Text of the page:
Monday, September 24, 2007

California Proposal for Allocation of Electoral Votes

In preparation for the 2008 Presidential election, a petition, the Presidential Reform Act, is being circulated in California that could change the manner in which the state’s electoral vote is apportioned. Instead of a “winner-take-all” apportionment, this petition is seeking to apportion California’s electoral votes in a manner that would divide them among the state’s Congressional districts and award the votes based on the candidate that won each such district. By apportioning the votes in this manner, all of California’s fifty-five electoral votes would not necessarily be cast for a single candidate.

According to some, this petition is being circulated by Republicans in the states in preparation for a repeat of the 2000 Presidential election in which the Republican candidate failed to win the popular vote but won via the electoral vote. With the current opposition to the ongoing war in Iraq and an economic slump with a Republican President, there is a feeling that the Republicans will have a difficult time winning the popular vote.

Under the current system, a loss of the popular vote in California would mean a loss of fifty-five electoral votes; under the plan being proposed by Republicans, it is expected that Republicans could gain approximately twenty of these votes, “the equivalent of winning the state of Ohio”. As seen in previous elections where Ohio’s electoral vote became so important, gaining these electoral votes could be sufficient to sway the victory away from a Democratic candidate and towards a Republican candidate.

Governor Arnold Schwarzenegger, a Republican, while not condemning the measure, has indicated that this reapportionment plan is a form of “dirty pool”. Others point to the fact that Republicans are not attempting to do similar reapportionments in states such as Texas, another state with a large number of electoral votes but seemingly supporting a Republican candidate and President.

It is expected that Republicans will not have trouble obtaining a sufficient number of signatures to have the measure placed on the June ballot. If this occurs, it is almost certain that Democrats will raise legal challenges to the measure. As one expert states, “this clearly violates Article II of the Constitution, which very explicitly requires that the electors for president be selected ‘in such manner as the Legislature’ of the state directs”; in the matter at hand, the change is being sought by the electors, not the Legislature.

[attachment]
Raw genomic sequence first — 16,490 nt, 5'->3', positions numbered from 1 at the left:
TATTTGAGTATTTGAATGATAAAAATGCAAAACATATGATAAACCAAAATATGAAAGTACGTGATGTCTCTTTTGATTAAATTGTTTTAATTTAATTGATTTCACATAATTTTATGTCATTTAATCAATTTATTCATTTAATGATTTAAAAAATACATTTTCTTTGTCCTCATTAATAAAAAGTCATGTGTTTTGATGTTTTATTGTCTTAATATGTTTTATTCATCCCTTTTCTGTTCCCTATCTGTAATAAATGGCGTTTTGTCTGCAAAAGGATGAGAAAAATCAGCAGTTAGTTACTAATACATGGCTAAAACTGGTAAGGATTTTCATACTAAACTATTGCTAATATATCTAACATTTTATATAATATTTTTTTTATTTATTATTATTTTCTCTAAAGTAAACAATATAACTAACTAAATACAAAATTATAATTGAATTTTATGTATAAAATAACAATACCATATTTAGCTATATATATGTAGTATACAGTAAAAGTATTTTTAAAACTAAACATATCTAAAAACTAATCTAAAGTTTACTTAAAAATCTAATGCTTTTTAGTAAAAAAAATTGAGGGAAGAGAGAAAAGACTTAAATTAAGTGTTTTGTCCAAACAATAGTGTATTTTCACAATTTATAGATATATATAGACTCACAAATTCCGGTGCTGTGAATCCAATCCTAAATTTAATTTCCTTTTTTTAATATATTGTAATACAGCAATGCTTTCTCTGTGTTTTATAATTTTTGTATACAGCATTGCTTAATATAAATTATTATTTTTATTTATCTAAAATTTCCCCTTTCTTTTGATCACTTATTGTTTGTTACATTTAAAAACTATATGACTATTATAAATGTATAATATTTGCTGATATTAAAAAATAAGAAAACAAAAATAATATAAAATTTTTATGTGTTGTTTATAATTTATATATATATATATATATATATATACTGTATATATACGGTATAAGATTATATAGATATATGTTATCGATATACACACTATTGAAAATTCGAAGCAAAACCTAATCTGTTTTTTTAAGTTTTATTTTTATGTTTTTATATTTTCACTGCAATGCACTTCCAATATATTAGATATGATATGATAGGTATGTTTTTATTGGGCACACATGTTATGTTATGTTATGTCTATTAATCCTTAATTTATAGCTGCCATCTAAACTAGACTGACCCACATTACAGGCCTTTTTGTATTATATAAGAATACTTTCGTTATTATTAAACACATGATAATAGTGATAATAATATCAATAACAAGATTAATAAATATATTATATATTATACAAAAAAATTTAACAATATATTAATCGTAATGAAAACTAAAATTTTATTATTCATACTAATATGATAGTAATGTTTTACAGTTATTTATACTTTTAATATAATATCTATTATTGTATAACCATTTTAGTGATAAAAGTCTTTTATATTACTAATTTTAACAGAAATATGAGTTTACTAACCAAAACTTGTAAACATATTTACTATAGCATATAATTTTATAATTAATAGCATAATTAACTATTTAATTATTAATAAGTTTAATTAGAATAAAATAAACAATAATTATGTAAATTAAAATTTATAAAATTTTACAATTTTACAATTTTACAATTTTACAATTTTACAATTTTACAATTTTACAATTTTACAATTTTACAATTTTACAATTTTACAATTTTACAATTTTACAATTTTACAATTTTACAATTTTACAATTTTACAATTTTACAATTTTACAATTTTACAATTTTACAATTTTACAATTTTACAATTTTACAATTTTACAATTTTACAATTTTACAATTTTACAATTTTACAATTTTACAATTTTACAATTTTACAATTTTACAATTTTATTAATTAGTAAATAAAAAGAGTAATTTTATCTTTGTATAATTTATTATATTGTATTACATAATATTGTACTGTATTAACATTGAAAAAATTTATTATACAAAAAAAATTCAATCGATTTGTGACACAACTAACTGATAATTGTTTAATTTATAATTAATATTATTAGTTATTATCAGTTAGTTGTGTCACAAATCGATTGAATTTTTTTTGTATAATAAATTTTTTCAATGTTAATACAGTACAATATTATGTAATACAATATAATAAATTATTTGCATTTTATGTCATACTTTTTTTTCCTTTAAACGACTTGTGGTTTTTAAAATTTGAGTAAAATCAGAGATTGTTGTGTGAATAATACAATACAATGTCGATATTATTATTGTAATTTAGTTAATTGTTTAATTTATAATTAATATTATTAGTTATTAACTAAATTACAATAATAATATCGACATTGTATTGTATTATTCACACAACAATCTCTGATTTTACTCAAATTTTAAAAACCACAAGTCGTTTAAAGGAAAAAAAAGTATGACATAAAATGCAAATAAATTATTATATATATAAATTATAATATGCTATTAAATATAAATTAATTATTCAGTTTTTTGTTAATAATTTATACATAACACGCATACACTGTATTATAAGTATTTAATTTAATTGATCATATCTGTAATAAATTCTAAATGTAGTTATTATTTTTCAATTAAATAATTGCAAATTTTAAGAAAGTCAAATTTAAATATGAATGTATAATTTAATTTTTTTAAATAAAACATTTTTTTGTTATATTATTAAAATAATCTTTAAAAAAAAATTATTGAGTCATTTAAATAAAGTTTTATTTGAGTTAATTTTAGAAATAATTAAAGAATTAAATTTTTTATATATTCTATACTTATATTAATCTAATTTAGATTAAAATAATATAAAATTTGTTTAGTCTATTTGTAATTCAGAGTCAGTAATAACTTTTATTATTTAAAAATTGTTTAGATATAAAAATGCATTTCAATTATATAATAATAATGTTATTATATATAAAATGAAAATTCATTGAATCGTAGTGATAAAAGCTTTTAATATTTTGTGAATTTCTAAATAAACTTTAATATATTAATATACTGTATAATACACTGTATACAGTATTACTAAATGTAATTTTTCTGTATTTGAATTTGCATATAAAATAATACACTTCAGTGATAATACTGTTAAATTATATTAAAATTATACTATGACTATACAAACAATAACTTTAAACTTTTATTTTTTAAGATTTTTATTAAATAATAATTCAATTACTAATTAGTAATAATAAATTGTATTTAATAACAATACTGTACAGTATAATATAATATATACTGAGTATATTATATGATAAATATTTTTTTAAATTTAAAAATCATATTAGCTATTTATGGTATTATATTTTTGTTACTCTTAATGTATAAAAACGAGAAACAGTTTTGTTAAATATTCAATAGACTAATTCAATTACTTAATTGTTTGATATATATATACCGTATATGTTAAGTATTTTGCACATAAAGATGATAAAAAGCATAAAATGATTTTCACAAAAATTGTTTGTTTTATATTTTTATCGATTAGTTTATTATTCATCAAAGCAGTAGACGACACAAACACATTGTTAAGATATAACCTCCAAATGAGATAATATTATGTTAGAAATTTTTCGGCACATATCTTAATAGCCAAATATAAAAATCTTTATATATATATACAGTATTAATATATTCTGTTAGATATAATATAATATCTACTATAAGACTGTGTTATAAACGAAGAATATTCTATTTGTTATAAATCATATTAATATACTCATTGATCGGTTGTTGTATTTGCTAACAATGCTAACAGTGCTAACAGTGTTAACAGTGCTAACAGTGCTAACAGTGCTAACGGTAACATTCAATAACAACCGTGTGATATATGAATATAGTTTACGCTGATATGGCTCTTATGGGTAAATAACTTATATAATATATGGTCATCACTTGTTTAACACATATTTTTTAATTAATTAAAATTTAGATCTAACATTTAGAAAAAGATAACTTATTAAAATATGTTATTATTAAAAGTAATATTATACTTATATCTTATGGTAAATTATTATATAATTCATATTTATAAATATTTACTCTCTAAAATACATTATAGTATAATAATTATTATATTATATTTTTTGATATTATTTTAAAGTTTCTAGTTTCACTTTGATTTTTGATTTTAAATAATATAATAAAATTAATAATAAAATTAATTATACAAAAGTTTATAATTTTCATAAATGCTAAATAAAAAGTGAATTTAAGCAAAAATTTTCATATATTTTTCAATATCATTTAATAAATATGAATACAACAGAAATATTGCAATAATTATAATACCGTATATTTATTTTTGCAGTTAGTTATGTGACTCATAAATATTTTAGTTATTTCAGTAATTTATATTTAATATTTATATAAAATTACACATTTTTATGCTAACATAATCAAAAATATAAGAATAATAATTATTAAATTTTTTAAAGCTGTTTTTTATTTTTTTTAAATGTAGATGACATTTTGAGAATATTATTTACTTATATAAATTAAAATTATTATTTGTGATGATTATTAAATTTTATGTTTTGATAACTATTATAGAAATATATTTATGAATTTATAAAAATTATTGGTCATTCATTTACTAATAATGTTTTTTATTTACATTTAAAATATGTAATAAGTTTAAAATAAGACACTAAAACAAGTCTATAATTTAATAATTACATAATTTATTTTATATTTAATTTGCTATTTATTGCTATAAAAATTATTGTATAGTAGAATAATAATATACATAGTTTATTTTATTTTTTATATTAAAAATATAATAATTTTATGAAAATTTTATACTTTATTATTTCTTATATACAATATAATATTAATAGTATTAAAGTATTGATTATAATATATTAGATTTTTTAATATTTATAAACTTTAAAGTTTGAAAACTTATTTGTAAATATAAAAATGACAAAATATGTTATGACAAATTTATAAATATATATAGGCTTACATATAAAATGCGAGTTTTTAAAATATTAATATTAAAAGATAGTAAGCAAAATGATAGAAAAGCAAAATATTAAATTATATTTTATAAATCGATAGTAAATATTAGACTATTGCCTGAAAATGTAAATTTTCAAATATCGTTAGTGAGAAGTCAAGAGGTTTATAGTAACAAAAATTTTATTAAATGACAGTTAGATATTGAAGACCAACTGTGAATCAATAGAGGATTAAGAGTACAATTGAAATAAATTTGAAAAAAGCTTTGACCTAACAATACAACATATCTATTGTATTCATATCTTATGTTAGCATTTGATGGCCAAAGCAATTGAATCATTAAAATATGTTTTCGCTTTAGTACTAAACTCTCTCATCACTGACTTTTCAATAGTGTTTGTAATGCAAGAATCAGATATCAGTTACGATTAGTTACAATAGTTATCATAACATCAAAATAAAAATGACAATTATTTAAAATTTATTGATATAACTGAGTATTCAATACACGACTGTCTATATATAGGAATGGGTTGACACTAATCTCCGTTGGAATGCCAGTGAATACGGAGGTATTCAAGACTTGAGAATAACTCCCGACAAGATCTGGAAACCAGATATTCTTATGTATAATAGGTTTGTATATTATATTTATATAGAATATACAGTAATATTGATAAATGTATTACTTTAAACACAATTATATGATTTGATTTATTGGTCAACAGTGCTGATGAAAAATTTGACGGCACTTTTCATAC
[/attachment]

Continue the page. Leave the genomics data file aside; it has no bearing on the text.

With the Presidential election just over one year away, we have already begun to see concerns related to ensuring confidence in the voting process and the election outcome. In previous cases, the issues related primarily to the technology and rules regarding voter identification. In this case, we are seeing what appears to be a blatant attempt by Republicans to provide their candidate with an improved chance of becoming President. While it is arguable that the electoral vote does not necessarily represent the popular vote, this has been the method in place set by the Constitution, and methods for altering the process have also been delineated within the Constitution. By skirting these rules and defying the Constitutional provisions, attempts such as the Presidential Reform Act merely reinforce the opinion of many that there are problems with the current election process and a problem of “dirty politics”.

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